In the list of worst to best way to test for effect in GLMM the list on state that parametric bootstrapping is among the best options. PBmodcomp in the pbkrtest package implement such parametric bootstrapping by comparing a full model to a null one. The function simulate data (the response vector) from the null model then fit these data to the null and full model and derive a likelihood ratio test for each of the simulated data. Then we can compare the observed likelihood ratio test to the null distribution generated from the many simulation and derive a p-value. The advantage of using such a method over the classical p-values derived from a chi-square test on the likelihood ratio test is that in the parametric bootstrap we do not assume any null distribution (like chi-square) but instead derive our own null distribution from the model and the data at hand. We do not make the assumption then that the likelihood ratio test statistic is chi-square distributed. I have made a little function that wraps around the PBmodcomp function to compute bootstrapped p-values for each term in a model by sequentially adding them. This lead to anova-like table that are typically obtained when one use the command anova on a glm object.

#the libraries used
#the function
  #generate a list of reduced model formula
  fs[[1]]<-as.formula(paste(resp,"~ 1 +",rand))
    for(i in 1:nb_terms){

  #fit the reduced model to the data
    m_fit<-lapply(fs,function(x) lmer(x,data,REML=FALSE))
  } else if(fam=="binomial"){
    m_fit<-lapply(fs,function(x) glmer(x,data,family=fam,weights=w))
  }  else if(fam=="Negative Binomial"){
 m_fit<-lapply(fs,function(x) glmer.nb(x,data))
 }  else if(fam=="poisson"){
    m_fit<-lapply(fs,function(x) glmer(x,data,family=fam))
  #compare nested model with one another and get LRT values (ie increase in the likelihood of the models as parameters are added)
  for(i in 1:(length(m_fit)-1)){
    #here are reported the bootstrapped p-values, ie not assuming any parametric distribution like chi-square to the LRT values generated under the null model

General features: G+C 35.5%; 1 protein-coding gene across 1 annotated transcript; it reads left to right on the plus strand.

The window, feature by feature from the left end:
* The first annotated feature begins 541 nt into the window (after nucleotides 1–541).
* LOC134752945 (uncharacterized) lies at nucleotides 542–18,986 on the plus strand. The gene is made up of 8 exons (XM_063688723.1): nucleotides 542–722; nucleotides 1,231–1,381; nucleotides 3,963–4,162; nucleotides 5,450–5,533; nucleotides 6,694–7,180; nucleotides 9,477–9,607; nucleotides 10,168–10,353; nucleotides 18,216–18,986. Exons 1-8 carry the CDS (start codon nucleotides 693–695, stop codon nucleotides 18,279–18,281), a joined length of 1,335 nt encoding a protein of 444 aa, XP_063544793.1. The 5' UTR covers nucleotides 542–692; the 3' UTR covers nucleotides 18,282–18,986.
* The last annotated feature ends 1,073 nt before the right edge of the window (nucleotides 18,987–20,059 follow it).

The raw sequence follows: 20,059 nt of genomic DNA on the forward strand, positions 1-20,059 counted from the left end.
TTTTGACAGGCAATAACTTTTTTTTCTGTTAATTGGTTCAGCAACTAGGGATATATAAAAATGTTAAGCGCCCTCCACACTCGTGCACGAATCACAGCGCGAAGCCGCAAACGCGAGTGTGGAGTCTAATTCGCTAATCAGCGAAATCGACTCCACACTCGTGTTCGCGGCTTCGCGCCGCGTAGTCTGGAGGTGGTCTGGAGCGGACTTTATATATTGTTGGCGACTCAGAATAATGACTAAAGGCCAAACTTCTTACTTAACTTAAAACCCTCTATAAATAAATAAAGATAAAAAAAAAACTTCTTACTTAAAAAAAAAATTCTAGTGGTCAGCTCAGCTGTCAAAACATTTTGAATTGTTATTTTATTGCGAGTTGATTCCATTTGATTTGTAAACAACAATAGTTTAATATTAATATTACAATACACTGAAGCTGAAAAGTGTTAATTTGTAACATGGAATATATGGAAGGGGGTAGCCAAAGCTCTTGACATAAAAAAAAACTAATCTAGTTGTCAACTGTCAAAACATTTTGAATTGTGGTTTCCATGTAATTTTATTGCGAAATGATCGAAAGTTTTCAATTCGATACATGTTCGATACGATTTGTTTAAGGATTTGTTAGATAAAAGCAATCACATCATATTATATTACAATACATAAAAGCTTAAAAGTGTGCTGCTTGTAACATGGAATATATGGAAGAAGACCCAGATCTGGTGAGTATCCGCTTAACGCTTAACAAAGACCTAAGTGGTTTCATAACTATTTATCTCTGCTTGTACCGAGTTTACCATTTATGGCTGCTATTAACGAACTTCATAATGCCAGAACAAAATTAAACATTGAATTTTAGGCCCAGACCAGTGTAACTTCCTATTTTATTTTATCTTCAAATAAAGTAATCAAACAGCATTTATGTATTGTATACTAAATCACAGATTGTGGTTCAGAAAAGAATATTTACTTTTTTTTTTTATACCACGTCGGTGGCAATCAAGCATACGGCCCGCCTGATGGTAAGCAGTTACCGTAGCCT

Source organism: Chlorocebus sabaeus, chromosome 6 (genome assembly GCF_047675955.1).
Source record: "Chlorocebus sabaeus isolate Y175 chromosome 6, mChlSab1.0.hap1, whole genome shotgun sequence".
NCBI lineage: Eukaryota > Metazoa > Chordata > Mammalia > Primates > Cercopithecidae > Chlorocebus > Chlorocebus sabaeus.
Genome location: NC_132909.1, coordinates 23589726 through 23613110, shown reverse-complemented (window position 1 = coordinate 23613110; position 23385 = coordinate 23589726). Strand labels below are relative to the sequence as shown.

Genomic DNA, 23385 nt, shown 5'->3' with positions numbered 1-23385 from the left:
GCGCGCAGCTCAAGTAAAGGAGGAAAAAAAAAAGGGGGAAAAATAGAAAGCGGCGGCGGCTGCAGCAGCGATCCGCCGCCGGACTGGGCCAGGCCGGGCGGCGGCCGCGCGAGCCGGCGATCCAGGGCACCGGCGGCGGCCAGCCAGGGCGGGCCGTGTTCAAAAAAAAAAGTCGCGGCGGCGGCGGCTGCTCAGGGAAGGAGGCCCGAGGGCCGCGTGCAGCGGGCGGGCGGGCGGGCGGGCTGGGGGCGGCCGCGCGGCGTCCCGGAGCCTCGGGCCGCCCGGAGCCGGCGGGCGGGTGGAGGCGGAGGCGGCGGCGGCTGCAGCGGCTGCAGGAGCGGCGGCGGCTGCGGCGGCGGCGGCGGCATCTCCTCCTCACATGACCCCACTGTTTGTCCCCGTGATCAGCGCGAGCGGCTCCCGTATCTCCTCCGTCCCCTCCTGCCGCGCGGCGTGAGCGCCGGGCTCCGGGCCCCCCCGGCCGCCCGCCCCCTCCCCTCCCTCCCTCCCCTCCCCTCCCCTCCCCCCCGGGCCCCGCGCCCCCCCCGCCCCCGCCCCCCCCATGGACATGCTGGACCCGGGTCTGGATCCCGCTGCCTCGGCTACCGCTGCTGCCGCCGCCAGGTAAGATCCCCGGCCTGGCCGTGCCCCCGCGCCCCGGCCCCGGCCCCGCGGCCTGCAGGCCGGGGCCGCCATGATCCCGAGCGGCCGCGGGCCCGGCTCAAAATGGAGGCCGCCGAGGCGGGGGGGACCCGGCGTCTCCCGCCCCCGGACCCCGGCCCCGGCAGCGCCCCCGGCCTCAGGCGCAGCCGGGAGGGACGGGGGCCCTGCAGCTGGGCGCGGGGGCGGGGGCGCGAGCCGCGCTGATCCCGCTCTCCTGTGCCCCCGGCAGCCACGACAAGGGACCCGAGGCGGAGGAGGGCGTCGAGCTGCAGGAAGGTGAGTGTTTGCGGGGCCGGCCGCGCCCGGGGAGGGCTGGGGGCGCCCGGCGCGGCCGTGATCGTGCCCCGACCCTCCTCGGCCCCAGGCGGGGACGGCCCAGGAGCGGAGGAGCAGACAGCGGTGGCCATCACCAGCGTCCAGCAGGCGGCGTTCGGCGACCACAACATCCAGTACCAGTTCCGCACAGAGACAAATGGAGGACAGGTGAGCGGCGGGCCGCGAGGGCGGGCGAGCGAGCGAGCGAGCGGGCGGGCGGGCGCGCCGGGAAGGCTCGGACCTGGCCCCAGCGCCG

#these p-values represent the number of time the simulated LRT value (under null model) are larger than the observe one
    print(paste("Variable ",term_added," tested",sep=""))
  print(paste("Seed set to:",seed))

You pass your GLMM model to the function together with the random part as character (see example below), if you fitted a binomial GLMM you also need to provide the weights as a vector, you can then set a seed and the last argument is the number of simulation to do, it is set by default to 50 for rapid checking purpose but if you want to report these results larger values (ie 1000, 10000) should be used.

Let’s look at a simple LMM example:

## Linear mixed model fit by REML ['lmerMod']
## Formula: TICKS ~ cHEIGHT + YEAR + (1 | BROOD)
##    Data: grouseticks
## REML criterion at convergence: 2755
## Scaled residuals: 
##    Min     1Q Median     3Q    Max 
## -3.406 -0.246 -0.036  0.146  5.807 
## Random effects:
##  Groups   Name        Variance Std.Dev.
##  BROOD    (Intercept) 87.3     9.34    
##  Residual             28.1     5.30    
## Number of obs: 403, groups:  BROOD, 118
## Fixed effects:
##             Estimate Std. Error t value
## (Intercept)   5.4947     1.6238    3.38
## cHEIGHT      -0.1045     0.0264   -3.95
## YEAR96        4.1910     2.2424    1.87
## YEAR97       -4.3304     2.2708   -1.91
## Correlation of Fixed Effects:
##         (Intr) cHEIGH YEAR96
## cHEIGHT -0.091              
## YEAR96  -0.726  0.088       
## YEAR97  -0.714  0.052  0.518
## [1] "Variable cHEIGHT tested"
## [1] "Variable YEAR tested"
## [1] "Seed set to: 63"
##      term   LRT p_value
## 1 cHEIGHT 14.55 0.01961
## 2    YEAR 14.40 0.01961

The resulting table show for each term in the model the likelihood ratio test, which is basically the decrease in deviance when going from the null to the full model and the p value, you may look at the PBtest line in the details of ?PBmodcomp to see how it is computed.

Now let’s see how to use the function with binomial GLMM:

#simulate some binomial data
group<-gl(n = 20,k = 5)
y<-rbinom(n = 100,size = 10,prob = invlogit(p))
#fit a model
m<-glmer(prop~x1+x2+(1|group),family="binomial",weights = rep(10,100))
## Generalized linear mixed model fit by maximum likelihood (Laplace
##   Approximation) [glmerMod]
##  Family: binomial  ( logit )
## Formula: prop ~ x1 + x2 + (1 | group)
## Weights: rep(10, 100)
##      AIC      BIC   logLik deviance df.resid 
##    288.6    299.1   -140.3    280.6       96 
## Scaled residuals: 
##    Min     1Q Median     3Q    Max 
## -2.334 -0.503  0.181  0.580  2.466 
## Random effects:
##  Groups Name        Variance Std.Dev.
##  group  (Intercept) 1.38     1.18    
## Number of obs: 100, groups:  group, 20
## Fixed effects:
##             Estimate Std. Error z value Pr(>|z|)    
## (Intercept)    0.748      0.287    2.61   0.0092 **